“Ini adalah koleksi digital 1,200 surat, merangkumi 11 jilid dari tahun 1771 hingga 1794, selama kira-kira 23 tahun, semuanya dalam tulisan Jawi,” kata Dr Asma pada Majlis Anugerah Sanggar Sanjung USM 2017, di George Town, semalam.

Raja Perlis Tuanku Syed Sirajuddin Putra Jamalullail selaku Canselor berkenan berangkat ke majlis tersebut.

Source: USM dapat hak eksklusif kaji surat digital Francis Light

Fresh eyes on ancient Malay medical knowledge

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via New Straits Times, 16 October 2018: A feature on lesser known Malay manuscripts of Southeast Asia.

THE lack of study on written manuscripts from the Malay Archipelago has led some of us to believe that the ancestral people of this region had either very limited knowledge and/or they weren’t literate enough to put things into written text.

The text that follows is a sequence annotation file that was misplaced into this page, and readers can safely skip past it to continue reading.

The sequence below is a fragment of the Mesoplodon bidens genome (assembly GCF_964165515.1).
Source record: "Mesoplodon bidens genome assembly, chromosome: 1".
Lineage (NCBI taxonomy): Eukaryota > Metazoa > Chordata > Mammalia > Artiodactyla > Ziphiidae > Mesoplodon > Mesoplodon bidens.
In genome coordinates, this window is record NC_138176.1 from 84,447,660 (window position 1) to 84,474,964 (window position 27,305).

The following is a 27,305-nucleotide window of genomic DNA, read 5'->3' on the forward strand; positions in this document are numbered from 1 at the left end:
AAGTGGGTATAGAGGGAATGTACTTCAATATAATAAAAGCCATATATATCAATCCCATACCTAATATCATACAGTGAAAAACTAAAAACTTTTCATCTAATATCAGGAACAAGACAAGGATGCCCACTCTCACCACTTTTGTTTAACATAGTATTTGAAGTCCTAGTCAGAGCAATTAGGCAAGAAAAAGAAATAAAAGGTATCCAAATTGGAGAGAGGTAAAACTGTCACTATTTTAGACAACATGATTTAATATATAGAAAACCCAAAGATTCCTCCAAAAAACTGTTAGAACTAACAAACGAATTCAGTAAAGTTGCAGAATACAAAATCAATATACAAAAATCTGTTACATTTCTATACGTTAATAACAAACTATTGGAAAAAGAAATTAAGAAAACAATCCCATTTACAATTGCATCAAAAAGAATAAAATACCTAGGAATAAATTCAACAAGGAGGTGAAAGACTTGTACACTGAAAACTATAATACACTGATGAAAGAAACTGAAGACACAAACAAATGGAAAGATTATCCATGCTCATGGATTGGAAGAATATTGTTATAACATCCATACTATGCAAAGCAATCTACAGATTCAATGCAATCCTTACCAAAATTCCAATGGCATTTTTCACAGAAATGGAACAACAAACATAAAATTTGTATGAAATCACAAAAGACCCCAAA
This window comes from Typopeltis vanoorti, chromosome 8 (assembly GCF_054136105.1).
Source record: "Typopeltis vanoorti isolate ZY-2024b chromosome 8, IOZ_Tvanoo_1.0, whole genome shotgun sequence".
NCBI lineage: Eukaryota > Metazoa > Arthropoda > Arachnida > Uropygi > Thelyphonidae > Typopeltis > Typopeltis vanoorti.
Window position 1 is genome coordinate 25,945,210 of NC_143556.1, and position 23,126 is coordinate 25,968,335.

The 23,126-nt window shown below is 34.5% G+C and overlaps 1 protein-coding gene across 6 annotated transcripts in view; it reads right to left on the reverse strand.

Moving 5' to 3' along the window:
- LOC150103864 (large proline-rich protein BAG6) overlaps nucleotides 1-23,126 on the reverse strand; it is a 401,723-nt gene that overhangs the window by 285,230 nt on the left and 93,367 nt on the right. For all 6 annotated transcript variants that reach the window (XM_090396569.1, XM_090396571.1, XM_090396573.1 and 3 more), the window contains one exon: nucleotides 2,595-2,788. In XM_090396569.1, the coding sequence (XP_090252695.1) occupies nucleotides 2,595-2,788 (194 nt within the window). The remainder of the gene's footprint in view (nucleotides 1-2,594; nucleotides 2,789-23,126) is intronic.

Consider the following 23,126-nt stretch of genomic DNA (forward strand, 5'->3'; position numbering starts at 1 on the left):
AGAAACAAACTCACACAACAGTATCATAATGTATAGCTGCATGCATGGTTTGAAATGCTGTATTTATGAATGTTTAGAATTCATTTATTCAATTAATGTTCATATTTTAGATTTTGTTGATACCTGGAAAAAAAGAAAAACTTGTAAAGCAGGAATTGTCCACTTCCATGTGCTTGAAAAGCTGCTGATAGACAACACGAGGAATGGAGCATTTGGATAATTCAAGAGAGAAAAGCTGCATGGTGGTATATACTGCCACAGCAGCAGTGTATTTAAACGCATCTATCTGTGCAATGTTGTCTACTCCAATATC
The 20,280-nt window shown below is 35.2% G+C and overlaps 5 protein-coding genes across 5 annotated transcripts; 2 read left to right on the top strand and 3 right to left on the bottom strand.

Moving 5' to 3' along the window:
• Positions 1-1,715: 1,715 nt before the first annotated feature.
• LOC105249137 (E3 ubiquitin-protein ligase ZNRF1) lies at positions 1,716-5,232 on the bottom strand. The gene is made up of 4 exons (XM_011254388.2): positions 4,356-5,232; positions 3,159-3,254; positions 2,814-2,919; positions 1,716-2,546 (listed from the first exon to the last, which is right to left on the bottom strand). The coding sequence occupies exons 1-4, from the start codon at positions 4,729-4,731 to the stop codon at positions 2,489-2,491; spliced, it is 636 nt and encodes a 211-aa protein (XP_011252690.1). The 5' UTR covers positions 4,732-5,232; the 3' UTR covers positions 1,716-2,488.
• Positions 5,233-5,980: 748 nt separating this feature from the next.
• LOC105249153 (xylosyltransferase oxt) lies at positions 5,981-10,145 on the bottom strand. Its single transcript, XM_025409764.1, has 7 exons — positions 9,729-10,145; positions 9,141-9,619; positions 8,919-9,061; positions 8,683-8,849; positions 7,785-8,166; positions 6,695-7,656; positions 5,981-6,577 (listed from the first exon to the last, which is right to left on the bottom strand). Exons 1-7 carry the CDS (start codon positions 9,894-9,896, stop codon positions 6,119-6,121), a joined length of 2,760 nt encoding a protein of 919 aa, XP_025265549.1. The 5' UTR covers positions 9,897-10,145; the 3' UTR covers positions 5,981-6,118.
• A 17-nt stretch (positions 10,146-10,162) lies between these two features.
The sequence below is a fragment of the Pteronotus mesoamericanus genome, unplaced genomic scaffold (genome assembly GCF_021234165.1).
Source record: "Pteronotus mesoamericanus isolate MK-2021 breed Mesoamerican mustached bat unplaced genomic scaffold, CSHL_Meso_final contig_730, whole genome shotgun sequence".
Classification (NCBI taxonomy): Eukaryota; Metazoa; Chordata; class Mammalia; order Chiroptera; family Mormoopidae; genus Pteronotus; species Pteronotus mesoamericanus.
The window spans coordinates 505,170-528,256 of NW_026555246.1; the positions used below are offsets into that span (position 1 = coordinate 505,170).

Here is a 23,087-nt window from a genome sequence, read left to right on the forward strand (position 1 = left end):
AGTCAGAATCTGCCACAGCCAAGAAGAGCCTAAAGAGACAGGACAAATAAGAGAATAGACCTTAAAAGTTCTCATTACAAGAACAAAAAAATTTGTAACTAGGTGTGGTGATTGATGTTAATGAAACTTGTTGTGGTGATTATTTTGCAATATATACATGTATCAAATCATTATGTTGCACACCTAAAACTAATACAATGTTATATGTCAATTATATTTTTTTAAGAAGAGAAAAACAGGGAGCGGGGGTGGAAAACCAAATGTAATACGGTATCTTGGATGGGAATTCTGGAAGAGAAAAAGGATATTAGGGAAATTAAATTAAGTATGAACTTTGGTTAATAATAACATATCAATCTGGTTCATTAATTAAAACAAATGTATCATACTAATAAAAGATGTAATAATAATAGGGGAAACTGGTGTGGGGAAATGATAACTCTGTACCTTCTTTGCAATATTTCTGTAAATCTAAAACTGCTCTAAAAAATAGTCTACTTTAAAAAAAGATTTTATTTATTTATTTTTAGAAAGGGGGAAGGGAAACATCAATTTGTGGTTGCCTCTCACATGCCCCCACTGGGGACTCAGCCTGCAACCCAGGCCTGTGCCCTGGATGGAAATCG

This isn’t true and there are plenty of records and manuscripts. These aren’t limited to subjects like royal genealogy, literature or religious matters but also on healing, disease prevention and medical treatment. And many of these texts have survived the ravages of time and colonisation.

The collection of Malay medical manuscripts is loosely called Kitab Tib — or medical books in Arabic. According to Dr Mohd Affendi Mohd Shafri, from the Faculty of Allied Health Sciences of International Islamic University Malaysia, the earliest surviving text that’s considered Kitab Tib is Sia-sia Berguna from the 1400s by Safiyyudin Abbasi.

He recently organised the International Conference on Malay Medical Manuscripts (ICOMM) 2018 at the International Islamic Arts Museum in Kuala Lumpur. In the programme forward he says: “In the Malay Archipelago, medical manuscripts number in the hundreds. Many are disintegrating and threatened by natural disasters.